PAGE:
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About $17 million will have to be cut from the 2004 Department of Defense Education Activity budget, but students’ programs will not be affected, according to the DODEA.

The adjustment represents a 1.1 percent decrease in DODEA’s $1.5 billion annual budget.

Spokesman Charles Hoff said $1.8 million of the $17 million would be cut from the operations budget at DODEA headquarters in Arlington, Va. The rest, he said, would be absorbed by reductions to the maintenance-and-repair budget.

Hoff did not specify how much would be cut from the Europe, Pacific and stateside school districts.

“DODEA specifically allocated these cuts to avoid any negative impact on educational programs and services for students,” Hoff said in a written response to Stars and Stripes.

“Some maintenance and repair projects may be delayed. However, DODEA remains hopeful that additional monies will be restored sometime later in the fiscal year.”

One year ago, for example, the Department of Defense Dependents Schools in Europe was ordered to cut $18 million from its portion of the DODEA budget but $15.5 million was later restored by DODEA and the Office of the Secretary of Defense.

The restored $15.5 million, Hoff said, was used to pay for technology updates at schools, materials, classroom furniture and maintenance-and-repair projects.

Every year, DODEA has to estimate how much it will need to spend on education because the federal budget usually isn’t passed and implemented around Oct. 1, the start of the federal budget year. The school year, however, starts over the summer.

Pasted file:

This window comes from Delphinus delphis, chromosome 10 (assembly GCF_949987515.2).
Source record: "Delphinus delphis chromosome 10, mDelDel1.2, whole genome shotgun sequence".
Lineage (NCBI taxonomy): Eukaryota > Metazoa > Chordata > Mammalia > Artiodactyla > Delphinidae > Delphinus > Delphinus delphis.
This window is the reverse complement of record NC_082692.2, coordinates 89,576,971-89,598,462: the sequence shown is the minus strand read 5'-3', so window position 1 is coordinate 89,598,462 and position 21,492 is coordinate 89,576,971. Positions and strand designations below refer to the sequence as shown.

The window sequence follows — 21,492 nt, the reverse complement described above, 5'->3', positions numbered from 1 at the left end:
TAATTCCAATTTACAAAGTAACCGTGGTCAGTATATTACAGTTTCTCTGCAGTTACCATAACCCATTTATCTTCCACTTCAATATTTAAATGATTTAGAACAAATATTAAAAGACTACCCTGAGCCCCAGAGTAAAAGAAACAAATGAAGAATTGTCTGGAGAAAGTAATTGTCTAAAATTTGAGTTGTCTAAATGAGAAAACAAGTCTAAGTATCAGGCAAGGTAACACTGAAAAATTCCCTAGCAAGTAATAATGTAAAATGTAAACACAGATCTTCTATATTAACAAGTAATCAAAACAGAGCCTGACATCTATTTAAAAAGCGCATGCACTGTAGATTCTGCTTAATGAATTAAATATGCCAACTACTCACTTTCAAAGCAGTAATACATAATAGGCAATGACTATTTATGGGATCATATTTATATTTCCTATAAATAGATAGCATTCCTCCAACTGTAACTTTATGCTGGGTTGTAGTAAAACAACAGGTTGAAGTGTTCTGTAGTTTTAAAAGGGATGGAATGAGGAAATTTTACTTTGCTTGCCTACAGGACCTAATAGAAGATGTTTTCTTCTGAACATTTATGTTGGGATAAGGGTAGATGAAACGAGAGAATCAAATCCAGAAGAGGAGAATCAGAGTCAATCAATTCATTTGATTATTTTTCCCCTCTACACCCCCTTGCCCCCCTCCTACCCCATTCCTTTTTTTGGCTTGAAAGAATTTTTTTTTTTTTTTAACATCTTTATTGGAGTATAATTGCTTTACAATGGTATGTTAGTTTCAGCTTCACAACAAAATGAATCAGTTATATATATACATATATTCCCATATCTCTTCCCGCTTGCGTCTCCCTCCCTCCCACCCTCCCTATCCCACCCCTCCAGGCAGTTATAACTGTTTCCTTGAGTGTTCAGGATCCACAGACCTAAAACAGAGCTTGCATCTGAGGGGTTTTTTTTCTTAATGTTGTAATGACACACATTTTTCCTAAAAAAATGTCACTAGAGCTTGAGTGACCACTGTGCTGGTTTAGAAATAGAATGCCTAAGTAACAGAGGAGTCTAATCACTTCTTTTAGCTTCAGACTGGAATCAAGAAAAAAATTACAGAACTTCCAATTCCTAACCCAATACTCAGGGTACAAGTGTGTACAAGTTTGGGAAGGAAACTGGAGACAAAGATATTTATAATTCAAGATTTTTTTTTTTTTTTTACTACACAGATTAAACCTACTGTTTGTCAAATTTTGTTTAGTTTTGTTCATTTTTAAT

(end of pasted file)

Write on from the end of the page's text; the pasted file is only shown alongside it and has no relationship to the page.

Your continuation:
Usually the projections are fairly accurate, but budget crunches in many federal departments and agencies left DODEA with the shortfall, which is not as severe as last year’s.

Frank O’Gara, a spokesman for DODDS-Europe, said that district officials will decide which projects and repairs are put on hold and which will go forward.

“It’s sometimes easier for headquarters to make changes in the budget than local school principals,” O’Gara said.

O’Gara said that no jobs will be cut because of the budget reduction.

“That’s not a possibility,” O’Gara said.

O’Gara said that budget officials are worried about the weakened U.S. dollar, which makes it more expensive for Americans to rent housing and buy goods and services on the European economy. On Monday, it cost $1.24 to buy 1 euro worth of goods.

“It’s a major concern and something folks here [at DODDS-Europe] are looking at carefully,” O’Gara said.

O’Gara said that increases to DODDS employees’ post allowances might be forthcoming to compensate for the weakened dollar.

“We’re looking to our headquarters to work with Defense officials on another allocation or some creative ways to deal with it,” O’Gara said.

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